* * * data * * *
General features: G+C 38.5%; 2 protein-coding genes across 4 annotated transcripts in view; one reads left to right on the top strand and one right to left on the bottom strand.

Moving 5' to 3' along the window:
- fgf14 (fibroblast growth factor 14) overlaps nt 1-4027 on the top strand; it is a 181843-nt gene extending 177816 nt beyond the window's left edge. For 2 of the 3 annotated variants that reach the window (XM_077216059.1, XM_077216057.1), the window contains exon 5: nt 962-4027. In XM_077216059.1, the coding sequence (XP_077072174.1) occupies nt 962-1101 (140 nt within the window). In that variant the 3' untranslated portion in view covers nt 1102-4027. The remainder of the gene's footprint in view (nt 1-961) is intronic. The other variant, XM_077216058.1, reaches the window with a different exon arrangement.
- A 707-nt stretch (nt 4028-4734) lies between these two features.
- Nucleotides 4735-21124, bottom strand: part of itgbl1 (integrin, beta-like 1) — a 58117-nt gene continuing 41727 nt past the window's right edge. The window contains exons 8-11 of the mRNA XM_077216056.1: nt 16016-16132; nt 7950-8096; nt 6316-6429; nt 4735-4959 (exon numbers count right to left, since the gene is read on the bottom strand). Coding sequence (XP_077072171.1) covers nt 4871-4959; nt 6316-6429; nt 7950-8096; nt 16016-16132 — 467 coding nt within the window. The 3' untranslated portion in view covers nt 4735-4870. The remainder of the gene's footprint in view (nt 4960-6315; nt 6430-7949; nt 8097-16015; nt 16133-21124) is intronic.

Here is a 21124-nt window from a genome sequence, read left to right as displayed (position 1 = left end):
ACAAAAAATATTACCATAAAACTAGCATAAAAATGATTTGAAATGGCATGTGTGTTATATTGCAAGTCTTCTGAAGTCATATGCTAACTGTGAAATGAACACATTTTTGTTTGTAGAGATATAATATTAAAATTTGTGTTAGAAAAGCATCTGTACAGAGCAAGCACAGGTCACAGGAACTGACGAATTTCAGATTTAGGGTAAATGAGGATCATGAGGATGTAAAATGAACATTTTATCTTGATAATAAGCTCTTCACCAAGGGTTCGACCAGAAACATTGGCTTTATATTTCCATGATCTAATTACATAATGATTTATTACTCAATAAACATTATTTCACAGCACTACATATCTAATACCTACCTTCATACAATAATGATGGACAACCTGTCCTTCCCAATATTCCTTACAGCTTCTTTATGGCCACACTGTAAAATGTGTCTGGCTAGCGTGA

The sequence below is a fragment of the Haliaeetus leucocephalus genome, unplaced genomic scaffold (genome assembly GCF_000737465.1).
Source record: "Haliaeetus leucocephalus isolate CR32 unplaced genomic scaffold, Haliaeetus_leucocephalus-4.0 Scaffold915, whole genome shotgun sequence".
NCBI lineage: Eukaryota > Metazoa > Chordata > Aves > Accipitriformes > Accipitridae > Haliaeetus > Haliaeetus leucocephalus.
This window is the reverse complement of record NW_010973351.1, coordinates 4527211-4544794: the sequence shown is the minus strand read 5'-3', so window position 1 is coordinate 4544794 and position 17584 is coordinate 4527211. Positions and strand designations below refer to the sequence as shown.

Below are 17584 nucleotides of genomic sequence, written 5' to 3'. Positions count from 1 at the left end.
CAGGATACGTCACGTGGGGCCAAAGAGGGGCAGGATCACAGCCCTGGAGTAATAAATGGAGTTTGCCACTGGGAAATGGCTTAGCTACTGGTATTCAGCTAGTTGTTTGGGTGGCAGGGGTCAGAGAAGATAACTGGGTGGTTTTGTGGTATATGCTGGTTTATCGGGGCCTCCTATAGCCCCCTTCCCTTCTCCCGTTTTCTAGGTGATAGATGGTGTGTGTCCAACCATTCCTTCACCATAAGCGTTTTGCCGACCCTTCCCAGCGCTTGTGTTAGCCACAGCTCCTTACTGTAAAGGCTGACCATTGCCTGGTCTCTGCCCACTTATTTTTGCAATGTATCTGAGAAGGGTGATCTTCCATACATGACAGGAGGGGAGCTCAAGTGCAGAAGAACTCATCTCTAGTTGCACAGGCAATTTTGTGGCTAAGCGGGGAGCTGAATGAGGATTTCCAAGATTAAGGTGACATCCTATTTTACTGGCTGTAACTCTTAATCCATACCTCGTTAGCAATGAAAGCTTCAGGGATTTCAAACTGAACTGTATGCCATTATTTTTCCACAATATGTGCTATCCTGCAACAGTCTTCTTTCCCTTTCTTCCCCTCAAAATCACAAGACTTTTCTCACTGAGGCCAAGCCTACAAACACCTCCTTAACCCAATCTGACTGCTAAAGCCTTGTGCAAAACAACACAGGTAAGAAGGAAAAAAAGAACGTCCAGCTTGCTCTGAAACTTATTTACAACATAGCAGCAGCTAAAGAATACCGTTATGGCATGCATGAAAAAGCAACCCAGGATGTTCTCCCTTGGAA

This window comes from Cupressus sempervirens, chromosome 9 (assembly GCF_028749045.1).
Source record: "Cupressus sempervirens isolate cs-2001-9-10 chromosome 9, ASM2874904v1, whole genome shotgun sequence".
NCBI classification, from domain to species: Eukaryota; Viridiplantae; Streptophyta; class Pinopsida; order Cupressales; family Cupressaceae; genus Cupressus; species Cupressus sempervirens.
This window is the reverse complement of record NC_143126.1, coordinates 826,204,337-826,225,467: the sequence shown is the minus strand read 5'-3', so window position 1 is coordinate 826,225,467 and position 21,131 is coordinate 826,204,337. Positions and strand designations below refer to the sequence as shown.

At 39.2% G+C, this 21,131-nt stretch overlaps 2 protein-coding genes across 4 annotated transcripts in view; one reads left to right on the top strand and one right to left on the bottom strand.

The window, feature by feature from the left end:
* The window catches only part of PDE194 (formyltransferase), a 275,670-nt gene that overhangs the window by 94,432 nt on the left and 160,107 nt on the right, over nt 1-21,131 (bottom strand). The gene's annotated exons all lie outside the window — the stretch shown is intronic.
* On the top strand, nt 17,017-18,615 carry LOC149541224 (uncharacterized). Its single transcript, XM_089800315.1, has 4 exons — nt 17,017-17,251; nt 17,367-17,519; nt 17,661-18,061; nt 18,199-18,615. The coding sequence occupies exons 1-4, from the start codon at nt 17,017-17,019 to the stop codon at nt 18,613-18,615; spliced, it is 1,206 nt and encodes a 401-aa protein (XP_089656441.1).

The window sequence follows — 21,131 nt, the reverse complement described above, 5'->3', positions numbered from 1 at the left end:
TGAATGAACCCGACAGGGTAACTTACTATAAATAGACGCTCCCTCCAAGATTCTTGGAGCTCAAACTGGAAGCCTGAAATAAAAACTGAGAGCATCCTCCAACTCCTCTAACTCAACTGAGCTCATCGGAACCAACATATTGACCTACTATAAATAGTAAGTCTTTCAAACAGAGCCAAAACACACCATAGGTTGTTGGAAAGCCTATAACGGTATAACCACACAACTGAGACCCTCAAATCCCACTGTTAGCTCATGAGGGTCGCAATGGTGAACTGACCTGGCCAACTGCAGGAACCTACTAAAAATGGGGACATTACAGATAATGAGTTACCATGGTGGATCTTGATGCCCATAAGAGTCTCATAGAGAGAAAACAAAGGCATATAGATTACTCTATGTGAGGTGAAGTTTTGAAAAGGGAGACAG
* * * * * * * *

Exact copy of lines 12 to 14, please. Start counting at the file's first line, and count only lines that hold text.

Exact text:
Below are 17584 nucleotides of genomic sequence, written 5' to 3'. Positions count from 1 at the left end.
CAGGATACGTCACGTGGGGCCAAAGAGGGGCAGGATCACAGCCCTGGAGTAATAAATGGAGTTTGCCACTGGGAAATGGCTTAGCTACTGGTATTCAGCTAGTTGTTTGGGTGGCAGGGGTCAGAGAAGATAACTGGGTGGTTTTGTGGTATATGCTGGTTTATCGGGGCCTCCTATAGCCCCCTTCCCTTCTCCCGTTTTCTAGGTGATAGATGGTGTGTGTCCAACCATTCCTTCACCATAAGCGTTTTGCCGACCCTTCCCAGCGCTTGTGTTAGCCACAGCTCCTTACTGTAAAGGCTGACCATTGCCTGGTCTCTGCCCACTTATTTTTGCAATGTATCTGAGAAGGGTGATCTTCCATACATGACAGGAGGGGAGCTCAAGTGCAGAAGAACTCATCTCTAGTTGCACAGGCAATTTTGTGGCTAAGCGGGGAGCTGAATGAGGATTTCCAAGATTAAGGTGACATCCTATTTTACTGGCTGTAACTCTTAATCCATACCTCGTTAGCAATGAAAGCTTCAGGGATTTCAAACTGAACTGTATGCCATTATTTTTCCACAATATGTGCTATCCTGCAACAGTCTTCTTTCCCTTTCTTCCCCTCAAAATCACAAGACTTTTCTCACTGAGGCCAAGCCTACAAACACCTCCTTAACCCAATCTGACTGCTAAAGCCTTGTGCAAAACAACACAGGTAAGAAGGAAAAAAAGAACGTCCAGCTTGCTCTGAAACTTATTTACAACATAGCAGCAGCTAAAGAATACCGTTATGGCATGCATGAAAAAGCAACCCAGGATGTTCTCCCTTGGAA

This window comes from Cupressus sempervirens, chromosome 9 (assembly GCF_028749045.1).